Shovels Vs Spade
Shovels are long-handled and have wide, rounded blades. Spades are shorter and usually have narrow blades. Sharpshooter shovels are spades. I prefer a long-handled shovel for nearly every gardening task from spading soil to planting and transplanting shrubs. The shorter spade is stronger but harder to use. The spade works well to dig a raised bed or a post hole. It is also a good tool for prying, cutting larger roots and even spading. All gardeners should have one or the other, and both would be a good investment.
A spade is a tool primarily for digging, comprising a blade – typically narrower and less curved than that of a shovel – and a long handle.Early spades were made of riven wood or of animal bones (often shoulder blades). After the art of metalworking was developed, spades were made with sharper tips of metal. Before the introduction of metal spades manual labor was less efficient at moving earth, with picks being required to break up the soil in addition to a spade for moving the dirt. With a metal tip, a spade can both break and move the earth in most situations, increasing efficiency.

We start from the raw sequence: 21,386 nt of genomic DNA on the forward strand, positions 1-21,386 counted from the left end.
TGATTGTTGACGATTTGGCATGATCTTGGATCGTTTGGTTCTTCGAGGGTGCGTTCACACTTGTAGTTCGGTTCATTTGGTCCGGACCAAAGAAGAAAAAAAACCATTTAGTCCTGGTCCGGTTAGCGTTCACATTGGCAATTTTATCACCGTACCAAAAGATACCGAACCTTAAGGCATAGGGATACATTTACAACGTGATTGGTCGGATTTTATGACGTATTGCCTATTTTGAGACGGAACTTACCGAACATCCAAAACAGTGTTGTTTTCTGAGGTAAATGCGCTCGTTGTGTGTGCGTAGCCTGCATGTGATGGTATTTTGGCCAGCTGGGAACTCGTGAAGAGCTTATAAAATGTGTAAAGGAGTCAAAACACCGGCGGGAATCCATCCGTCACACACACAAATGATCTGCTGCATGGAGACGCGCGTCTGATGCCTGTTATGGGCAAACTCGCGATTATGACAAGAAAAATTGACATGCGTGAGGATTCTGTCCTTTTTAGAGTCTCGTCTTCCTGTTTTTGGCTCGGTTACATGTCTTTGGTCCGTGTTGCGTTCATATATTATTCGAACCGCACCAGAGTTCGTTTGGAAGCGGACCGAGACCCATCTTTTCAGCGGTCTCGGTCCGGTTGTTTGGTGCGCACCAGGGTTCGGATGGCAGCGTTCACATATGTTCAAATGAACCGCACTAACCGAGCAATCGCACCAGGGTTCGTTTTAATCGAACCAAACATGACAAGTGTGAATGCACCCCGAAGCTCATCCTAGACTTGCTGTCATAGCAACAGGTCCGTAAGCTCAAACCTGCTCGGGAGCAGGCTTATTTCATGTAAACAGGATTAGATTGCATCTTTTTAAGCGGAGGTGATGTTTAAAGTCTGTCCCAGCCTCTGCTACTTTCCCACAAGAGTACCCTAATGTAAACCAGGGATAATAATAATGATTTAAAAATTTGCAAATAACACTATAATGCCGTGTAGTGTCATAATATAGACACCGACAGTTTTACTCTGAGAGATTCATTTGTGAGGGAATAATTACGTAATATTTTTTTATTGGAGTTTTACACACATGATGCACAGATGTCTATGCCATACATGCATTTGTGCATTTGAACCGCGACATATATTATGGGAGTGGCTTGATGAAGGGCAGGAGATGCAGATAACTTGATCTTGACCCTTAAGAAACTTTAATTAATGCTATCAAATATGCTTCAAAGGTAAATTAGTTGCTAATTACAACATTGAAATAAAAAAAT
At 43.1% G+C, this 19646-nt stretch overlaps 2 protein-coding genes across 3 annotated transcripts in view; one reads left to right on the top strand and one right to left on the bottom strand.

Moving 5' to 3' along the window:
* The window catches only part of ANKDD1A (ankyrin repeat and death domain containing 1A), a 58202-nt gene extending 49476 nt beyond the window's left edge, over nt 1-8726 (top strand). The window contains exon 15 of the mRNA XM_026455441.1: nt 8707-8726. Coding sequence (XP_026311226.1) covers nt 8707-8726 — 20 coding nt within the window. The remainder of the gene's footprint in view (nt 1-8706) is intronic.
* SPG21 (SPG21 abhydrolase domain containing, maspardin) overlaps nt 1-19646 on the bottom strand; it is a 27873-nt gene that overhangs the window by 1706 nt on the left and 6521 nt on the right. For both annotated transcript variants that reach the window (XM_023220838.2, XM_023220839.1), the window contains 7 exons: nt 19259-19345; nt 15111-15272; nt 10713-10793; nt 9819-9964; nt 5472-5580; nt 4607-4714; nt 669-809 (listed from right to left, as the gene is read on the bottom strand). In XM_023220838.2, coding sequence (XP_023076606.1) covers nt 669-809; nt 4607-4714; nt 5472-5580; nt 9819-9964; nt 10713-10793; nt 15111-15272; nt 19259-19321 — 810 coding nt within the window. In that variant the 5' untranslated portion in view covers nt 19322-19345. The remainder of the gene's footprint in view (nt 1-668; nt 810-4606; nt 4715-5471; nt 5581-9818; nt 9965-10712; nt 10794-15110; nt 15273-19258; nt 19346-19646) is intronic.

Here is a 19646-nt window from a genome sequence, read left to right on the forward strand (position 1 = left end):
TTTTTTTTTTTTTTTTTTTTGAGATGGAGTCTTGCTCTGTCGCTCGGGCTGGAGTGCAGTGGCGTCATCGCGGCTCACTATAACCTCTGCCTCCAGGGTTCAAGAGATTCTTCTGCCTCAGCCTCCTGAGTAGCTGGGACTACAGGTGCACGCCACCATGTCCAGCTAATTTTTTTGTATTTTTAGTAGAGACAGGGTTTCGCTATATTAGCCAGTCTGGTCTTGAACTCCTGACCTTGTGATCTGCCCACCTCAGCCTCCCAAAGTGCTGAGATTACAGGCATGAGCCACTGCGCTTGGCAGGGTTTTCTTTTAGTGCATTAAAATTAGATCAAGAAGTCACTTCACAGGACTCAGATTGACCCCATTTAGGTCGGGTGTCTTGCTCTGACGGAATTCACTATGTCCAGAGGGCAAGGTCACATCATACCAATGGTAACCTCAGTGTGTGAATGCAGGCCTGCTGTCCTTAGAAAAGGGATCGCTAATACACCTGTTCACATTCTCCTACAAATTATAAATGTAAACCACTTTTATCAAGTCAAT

Most shovels are hand tools consisting of a broad blade fixed to a medium-length handle. Shovel blades are usually made of sheet steel or hard plastics and are very strong. Shovel handles are usually made of wood (especially specific varieties such as ash or maple) or glass-reinforced plastic (fibreglass).
Hand shovel blades made of sheet steel usually have a folded seam or hem at the back to make a socket for the handle. This fold also commonly provides extra rigidity to the blade. The handles are usually riveted in place. A T-piece is commonly fitted to the end of the handle to aid grip and control where the shovel is designed for moving soil and heavy materials. These designs can all be easily mass-produced.
The term shovel also applies to larger excavating machines called power shovels, which serve the same purpose—digging, lifting, and moving material. Modern power shovels descend from steam shovels. Loaders and excavators (such as backhoes) perform similar work, etically speaking, but are not classified as shovels emically.
Hand shovels have been adapted for many different tasks and environments. They can be optimized for a single task or designed as cross-over or compromise multitaskers. It’s very useful in agriculture